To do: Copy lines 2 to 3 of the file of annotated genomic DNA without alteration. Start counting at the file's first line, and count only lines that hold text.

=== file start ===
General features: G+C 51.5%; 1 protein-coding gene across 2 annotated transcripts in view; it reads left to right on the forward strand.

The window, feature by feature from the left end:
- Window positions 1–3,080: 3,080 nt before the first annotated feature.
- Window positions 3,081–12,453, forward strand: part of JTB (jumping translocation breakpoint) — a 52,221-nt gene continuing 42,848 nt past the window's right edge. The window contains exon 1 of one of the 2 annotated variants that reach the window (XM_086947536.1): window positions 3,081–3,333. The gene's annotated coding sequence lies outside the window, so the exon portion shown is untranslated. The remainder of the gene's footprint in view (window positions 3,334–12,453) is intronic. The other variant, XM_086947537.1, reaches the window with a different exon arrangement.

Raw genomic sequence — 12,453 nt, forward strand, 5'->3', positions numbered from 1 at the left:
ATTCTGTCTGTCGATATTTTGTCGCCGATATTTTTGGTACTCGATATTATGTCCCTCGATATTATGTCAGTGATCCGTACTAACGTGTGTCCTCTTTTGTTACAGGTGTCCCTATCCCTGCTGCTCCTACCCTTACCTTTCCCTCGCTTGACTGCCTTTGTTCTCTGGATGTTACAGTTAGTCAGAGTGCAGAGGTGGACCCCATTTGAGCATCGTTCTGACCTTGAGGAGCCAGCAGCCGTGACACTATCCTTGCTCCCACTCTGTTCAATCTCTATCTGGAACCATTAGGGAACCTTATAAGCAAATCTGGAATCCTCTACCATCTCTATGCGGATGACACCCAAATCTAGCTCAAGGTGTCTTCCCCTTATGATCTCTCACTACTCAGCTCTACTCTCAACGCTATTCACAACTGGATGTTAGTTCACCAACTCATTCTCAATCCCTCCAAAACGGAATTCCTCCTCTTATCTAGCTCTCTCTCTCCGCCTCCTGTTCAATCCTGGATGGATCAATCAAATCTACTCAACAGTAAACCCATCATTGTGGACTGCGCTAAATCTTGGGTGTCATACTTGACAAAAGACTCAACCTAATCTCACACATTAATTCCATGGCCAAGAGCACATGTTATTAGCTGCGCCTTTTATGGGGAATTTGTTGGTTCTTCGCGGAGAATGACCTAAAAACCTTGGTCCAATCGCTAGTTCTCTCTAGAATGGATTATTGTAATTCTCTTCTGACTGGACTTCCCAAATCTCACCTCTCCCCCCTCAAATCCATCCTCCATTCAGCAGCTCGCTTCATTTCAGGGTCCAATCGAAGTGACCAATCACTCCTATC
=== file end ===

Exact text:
The window, feature by feature from the left end:
- Window positions 1–3,080: 3,080 nt before the first annotated feature.